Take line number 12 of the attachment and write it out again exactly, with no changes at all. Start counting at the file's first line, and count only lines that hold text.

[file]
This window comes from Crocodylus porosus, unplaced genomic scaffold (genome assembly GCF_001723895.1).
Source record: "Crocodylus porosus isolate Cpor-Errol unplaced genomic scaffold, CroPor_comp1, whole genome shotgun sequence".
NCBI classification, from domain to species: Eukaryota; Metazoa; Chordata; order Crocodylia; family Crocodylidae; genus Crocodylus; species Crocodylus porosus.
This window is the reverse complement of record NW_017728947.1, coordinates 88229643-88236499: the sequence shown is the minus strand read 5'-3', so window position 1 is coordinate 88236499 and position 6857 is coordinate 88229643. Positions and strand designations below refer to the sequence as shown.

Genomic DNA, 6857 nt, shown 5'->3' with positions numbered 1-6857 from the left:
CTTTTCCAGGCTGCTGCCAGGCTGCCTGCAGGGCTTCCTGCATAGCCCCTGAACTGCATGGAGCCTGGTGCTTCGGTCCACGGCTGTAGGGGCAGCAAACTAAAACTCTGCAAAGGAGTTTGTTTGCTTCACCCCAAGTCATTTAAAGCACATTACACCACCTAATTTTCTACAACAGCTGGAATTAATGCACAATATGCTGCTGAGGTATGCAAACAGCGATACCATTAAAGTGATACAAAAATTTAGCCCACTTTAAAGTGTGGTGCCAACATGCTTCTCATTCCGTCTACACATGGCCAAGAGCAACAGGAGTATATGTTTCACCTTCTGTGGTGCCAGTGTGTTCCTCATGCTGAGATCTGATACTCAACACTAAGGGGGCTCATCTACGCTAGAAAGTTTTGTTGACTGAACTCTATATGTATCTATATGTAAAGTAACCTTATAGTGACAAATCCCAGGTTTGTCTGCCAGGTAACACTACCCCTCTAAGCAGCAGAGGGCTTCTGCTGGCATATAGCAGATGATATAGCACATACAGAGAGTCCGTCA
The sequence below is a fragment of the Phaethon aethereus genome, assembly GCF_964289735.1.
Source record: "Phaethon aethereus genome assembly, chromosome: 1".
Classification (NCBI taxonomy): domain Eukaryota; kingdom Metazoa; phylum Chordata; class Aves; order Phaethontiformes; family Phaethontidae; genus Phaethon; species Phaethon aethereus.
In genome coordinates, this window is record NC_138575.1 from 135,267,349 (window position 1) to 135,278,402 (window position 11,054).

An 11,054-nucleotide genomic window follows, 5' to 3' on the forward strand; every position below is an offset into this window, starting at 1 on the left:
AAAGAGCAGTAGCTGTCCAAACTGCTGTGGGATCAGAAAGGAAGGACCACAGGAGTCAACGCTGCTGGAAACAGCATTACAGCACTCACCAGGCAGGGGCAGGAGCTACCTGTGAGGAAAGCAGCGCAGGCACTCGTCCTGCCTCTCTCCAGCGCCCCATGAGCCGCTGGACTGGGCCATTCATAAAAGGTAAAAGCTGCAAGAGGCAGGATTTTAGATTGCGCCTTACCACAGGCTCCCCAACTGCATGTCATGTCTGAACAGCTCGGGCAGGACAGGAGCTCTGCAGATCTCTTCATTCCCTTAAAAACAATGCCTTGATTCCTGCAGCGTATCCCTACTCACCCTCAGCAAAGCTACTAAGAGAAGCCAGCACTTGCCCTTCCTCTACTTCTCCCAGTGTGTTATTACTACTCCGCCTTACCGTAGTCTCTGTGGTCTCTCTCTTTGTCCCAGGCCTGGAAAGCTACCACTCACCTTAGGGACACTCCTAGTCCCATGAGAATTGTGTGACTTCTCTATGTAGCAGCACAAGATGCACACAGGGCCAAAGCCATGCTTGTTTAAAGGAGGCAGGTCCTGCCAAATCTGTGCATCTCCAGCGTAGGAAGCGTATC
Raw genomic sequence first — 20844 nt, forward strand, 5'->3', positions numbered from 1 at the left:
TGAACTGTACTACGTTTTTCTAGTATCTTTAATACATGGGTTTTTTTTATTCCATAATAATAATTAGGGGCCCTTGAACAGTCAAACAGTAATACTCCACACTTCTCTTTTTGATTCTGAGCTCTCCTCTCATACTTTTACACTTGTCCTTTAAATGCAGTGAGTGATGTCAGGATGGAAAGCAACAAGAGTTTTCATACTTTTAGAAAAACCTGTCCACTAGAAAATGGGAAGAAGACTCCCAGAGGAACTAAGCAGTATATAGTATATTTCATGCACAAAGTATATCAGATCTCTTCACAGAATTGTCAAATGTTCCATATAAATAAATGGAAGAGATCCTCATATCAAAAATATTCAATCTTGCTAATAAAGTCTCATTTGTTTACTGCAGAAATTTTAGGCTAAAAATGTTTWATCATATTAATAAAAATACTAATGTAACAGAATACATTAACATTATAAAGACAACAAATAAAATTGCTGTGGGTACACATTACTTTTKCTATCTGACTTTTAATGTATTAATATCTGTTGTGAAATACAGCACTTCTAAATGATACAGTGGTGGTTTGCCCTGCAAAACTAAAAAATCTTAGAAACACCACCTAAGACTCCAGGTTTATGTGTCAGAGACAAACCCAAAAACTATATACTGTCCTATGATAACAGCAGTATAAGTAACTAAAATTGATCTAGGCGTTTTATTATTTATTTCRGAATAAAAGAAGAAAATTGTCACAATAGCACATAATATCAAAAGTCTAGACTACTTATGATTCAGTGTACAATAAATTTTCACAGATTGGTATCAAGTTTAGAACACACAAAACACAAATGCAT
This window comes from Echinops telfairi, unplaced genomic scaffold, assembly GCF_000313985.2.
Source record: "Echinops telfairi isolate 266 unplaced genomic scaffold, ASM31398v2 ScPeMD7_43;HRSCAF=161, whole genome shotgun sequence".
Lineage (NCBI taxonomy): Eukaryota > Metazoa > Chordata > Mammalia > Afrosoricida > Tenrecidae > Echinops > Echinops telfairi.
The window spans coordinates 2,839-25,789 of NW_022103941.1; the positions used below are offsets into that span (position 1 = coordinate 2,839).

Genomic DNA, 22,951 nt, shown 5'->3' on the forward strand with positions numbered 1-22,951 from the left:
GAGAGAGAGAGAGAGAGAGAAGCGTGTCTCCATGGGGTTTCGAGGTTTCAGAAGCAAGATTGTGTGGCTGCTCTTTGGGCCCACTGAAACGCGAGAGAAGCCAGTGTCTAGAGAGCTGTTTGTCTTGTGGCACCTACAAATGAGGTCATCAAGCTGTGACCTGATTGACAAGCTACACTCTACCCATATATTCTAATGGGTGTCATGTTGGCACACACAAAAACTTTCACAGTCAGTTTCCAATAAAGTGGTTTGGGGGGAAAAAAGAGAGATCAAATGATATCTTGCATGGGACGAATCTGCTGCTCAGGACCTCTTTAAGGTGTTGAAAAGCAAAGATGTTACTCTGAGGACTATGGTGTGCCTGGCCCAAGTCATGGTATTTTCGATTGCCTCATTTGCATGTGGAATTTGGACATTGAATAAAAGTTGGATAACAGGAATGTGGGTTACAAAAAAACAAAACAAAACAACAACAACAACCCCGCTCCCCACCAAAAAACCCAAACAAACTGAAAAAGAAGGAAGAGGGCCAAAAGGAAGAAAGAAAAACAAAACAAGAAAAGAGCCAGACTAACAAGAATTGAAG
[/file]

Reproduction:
AAAGAGCAGTAGCTGTCCAAACTGCTGTGGGATCAGAAAGGAAGGACCACAGGAGTCAACGCTGCTGGAAACAGCATTACAGCACTCACCAGGCAGGGGCAGGAGCTACCTGTGAGGAAAGCAGCGCAGGCACTCGTCCTGCCTCTCTCCAGCGCCCCATGAGCCGCTGGACTGGGCCATTCATAAAAGGTAAAAGCTGCAAGAGGCAGGATTTTAGATTGCGCCTTACCACAGGCTCCCCAACTGCATGTCATGTCTGAACAGCTCGGGCAGGACAGGAGCTCTGCAGATCTCTTCATTCCCTTAAAAACAATGCCTTGATTCCTGCAGCGTATCCCTACTCACCCTCAGCAAAGCTACTAAGAGAAGCCAGCACTTGCCCTTCCTCTACTTCTCCCAGTGTGTTATTACTACTCCGCCTTACCGTAGTCTCTGTGGTCTCTCTCTTTGTCCCAGGCCTGGAAAGCTACCACTCACCTTAGGGACACTCCTAGTCCCATGAGAATTGTGTGACTTCTCTATGTAGCAGCACAAGATGCACACAGGGCCAAAGCCATGCTTGTTTAAAGGAGGCAGGTCCTGCCAAATCTGTGCATCTCCAGCGTAGGAAGCGTATC